As a moderate sceptic on the European Union, impatient with the long meetings he was forced to attend in Brussels and resolutely against joining the Euro, he would counter the naïve idealism of the nationalists and point up the true costs of independence. This would be, in exchanging a fiscal union with a thousand economic, political, personal and emotional links over centuries to one where a small new entrant would be quickly made aware that it must sign up, with as short a period of adjustment as possible, to an unwanted currency, a loss of the annual subsidy from the Treasury, a commitment to further integration with a loss of national control  and – as long as its GDP remains at the levels it presently enjoys   a demand for a contribution to the EU budget.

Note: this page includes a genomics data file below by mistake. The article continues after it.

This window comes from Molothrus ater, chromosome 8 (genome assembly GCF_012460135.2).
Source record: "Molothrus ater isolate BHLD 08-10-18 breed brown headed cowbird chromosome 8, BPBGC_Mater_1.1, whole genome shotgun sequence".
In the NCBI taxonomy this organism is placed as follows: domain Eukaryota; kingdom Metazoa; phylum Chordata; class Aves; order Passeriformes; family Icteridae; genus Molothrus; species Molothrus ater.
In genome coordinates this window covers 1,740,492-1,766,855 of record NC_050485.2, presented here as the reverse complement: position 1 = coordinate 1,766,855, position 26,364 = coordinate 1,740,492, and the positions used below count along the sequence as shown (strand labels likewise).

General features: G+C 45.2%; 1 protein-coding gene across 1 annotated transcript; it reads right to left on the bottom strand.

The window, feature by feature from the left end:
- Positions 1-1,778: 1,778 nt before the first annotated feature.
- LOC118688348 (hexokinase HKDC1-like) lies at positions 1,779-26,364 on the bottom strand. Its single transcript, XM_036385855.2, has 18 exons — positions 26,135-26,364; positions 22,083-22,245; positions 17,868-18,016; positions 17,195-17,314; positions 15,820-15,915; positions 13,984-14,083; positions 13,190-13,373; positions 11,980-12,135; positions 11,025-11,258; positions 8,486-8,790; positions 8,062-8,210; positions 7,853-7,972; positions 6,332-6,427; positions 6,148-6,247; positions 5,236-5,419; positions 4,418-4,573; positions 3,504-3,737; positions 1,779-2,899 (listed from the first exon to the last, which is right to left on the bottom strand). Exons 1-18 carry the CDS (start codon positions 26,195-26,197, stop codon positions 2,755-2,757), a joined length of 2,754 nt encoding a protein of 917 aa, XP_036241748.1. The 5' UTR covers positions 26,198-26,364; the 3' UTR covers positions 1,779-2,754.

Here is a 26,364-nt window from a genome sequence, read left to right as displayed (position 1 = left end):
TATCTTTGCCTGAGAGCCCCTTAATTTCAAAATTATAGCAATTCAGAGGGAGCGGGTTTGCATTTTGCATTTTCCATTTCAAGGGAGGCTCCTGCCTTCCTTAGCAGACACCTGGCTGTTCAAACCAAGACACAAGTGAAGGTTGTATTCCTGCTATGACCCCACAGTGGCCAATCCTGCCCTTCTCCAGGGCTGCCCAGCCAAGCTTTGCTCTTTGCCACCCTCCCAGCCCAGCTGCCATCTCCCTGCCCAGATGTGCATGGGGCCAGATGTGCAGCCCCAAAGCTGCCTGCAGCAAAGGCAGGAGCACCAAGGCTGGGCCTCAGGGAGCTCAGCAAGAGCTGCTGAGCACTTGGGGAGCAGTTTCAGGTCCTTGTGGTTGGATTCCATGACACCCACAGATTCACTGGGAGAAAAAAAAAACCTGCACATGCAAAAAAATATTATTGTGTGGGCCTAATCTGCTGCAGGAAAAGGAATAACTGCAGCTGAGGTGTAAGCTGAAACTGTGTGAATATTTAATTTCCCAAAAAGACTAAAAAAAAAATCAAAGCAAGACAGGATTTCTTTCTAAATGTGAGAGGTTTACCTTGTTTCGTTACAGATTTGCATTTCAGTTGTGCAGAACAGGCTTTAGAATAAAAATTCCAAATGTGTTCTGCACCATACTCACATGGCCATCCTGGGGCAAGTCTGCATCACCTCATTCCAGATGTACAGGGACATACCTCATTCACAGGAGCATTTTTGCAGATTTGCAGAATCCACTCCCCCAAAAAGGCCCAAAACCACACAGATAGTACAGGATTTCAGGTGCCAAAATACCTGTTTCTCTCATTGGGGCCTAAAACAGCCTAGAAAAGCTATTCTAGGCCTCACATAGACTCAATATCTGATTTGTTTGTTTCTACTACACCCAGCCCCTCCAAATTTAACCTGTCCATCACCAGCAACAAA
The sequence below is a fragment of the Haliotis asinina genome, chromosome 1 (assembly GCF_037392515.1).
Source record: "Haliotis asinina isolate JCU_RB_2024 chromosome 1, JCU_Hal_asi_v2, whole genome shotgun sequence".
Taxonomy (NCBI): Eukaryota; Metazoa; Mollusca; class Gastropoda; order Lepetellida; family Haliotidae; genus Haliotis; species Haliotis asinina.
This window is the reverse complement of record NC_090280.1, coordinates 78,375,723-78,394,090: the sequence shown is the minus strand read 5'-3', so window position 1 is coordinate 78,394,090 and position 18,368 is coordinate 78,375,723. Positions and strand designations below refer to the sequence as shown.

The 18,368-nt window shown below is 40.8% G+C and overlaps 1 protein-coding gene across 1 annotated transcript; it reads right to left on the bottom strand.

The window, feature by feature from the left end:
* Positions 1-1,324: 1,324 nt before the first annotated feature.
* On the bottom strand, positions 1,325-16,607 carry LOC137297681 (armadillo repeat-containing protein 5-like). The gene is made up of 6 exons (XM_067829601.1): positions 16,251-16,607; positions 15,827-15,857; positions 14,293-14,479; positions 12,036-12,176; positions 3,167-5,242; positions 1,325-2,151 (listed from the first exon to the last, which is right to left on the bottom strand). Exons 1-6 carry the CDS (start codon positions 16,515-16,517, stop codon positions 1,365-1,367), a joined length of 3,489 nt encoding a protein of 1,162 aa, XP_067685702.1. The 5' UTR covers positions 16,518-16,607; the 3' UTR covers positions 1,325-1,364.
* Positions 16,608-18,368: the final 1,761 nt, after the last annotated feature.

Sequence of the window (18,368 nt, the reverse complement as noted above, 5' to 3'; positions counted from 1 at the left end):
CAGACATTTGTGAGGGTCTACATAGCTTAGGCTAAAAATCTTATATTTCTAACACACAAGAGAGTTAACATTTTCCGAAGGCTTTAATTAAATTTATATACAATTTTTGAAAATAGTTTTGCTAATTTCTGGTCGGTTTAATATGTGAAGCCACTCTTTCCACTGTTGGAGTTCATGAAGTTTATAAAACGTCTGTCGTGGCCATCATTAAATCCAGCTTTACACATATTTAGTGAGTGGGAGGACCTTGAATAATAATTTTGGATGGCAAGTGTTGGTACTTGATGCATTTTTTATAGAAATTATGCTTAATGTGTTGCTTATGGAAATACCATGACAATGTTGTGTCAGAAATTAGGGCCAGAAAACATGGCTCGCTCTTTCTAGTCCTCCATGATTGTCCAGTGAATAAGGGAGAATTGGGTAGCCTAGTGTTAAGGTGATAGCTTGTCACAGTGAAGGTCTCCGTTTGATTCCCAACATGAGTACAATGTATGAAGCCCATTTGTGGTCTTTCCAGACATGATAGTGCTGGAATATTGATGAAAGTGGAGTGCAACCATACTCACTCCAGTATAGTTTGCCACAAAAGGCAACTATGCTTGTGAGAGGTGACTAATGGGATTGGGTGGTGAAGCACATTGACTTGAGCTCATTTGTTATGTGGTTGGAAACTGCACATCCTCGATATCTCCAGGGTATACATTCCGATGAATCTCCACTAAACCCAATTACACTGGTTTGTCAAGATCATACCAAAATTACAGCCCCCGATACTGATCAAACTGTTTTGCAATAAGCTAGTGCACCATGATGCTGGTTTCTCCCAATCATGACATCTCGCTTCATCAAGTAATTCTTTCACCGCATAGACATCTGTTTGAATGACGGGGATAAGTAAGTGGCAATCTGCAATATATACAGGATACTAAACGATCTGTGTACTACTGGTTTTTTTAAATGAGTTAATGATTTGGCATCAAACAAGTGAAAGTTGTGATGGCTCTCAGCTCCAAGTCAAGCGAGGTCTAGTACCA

Brown has done much in the four decades he gave to public service for his country – the United Kingdom. Leading Scottish Labour back into the arena which nationalists have made their own would be among the most combative. It is presently the most necessary.

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John Lloyd is a Contributing Editor to the Financial Times, ex-editor of The New Statesman and a co-founder of the Reuters Institute for the Study of Journalism at the University of Oxford.

Columns are the author's own opinion and do not necessarily reflect the views of CapX.